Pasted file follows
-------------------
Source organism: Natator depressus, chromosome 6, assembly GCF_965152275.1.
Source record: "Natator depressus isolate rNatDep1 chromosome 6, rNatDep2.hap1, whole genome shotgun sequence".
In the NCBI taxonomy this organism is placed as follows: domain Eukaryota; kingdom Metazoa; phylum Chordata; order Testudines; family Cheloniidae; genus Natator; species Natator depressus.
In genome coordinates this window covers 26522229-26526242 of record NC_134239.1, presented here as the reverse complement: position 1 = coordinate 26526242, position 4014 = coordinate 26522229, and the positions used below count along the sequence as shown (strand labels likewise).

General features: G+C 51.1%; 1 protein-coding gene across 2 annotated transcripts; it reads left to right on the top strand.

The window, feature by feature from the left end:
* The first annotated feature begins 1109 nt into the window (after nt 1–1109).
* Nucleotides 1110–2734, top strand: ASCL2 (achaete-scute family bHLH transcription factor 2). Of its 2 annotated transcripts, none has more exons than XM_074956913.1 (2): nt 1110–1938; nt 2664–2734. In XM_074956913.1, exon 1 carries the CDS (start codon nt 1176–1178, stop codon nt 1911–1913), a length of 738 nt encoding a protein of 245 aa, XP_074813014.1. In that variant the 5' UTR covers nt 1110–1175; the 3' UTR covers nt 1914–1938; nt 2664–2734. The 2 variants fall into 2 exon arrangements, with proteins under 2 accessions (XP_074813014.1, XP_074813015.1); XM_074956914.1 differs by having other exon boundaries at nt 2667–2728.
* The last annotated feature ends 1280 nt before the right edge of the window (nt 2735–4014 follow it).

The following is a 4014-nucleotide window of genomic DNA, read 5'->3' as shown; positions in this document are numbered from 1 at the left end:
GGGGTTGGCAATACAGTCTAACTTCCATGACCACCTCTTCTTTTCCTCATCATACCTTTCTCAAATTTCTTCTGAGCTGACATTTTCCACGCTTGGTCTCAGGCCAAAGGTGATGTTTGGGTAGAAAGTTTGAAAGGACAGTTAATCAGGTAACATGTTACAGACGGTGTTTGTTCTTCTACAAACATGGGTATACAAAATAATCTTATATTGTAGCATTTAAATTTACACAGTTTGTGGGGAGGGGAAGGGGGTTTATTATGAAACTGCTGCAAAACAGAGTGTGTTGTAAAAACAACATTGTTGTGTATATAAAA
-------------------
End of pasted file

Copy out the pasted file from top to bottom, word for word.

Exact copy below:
Source organism: Natator depressus, chromosome 6, assembly GCF_965152275.1.
Source record: "Natator depressus isolate rNatDep1 chromosome 6, rNatDep2.hap1, whole genome shotgun sequence".
In the NCBI taxonomy this organism is placed as follows: domain Eukaryota; kingdom Metazoa; phylum Chordata; order Testudines; family Cheloniidae; genus Natator; species Natator depressus.
In genome coordinates this window covers 26522229-26526242 of record NC_134239.1, presented here as the reverse complement: position 1 = coordinate 26526242, position 4014 = coordinate 26522229, and the positions used below count along the sequence as shown (strand labels likewise).

General features: G+C 51.1%; 1 protein-coding gene across 2 annotated transcripts; it reads left to right on the top strand.

The window, feature by feature from the left end:
* The first annotated feature begins 1109 nt into the window (after nt 1–1109).
* Nucleotides 1110–2734, top strand: ASCL2 (achaete-scute family bHLH transcription factor 2). Of its 2 annotated transcripts, none has more exons than XM_074956913.1 (2): nt 1110–1938; nt 2664–2734. In XM_074956913.1, exon 1 carries the CDS (start codon nt 1176–1178, stop codon nt 1911–1913), a length of 738 nt encoding a protein of 245 aa, XP_074813014.1. In that variant the 5' UTR covers nt 1110–1175; the 3' UTR covers nt 1914–1938; nt 2664–2734. The 2 variants fall into 2 exon arrangements, with proteins under 2 accessions (XP_074813014.1, XP_074813015.1); XM_074956914.1 differs by having other exon boundaries at nt 2667–2728.
* The last annotated feature ends 1280 nt before the right edge of the window (nt 2735–4014 follow it).

The following is a 4014-nucleotide window of genomic DNA, read 5'->3' as shown; positions in this document are numbered from 1 at the left end:
GGGGTTGGCAATACAGTCTAACTTCCATGACCACCTCTTCTTTTCCTCATCATACCTTTCTCAAATTTCTTCTGAGCTGACATTTTCCACGCTTGGTCTCAGGCCAAAGGTGATGTTTGGGTAGAAAGTTTGAAAGGACAGTTAATCAGGTAACATGTTACAGACGGTGTTTGTTCTTCTACAAACATGGGTATACAAAATAATCTTATATTGTAGCATTTAAATTTACACAGTTTGTGGGGAGGGGAAGGGGGTTTATTATGAAACTGCTGCAAAACAGAGTGTGTTGTAAAAACAACATTGTTGTGTATATAAAA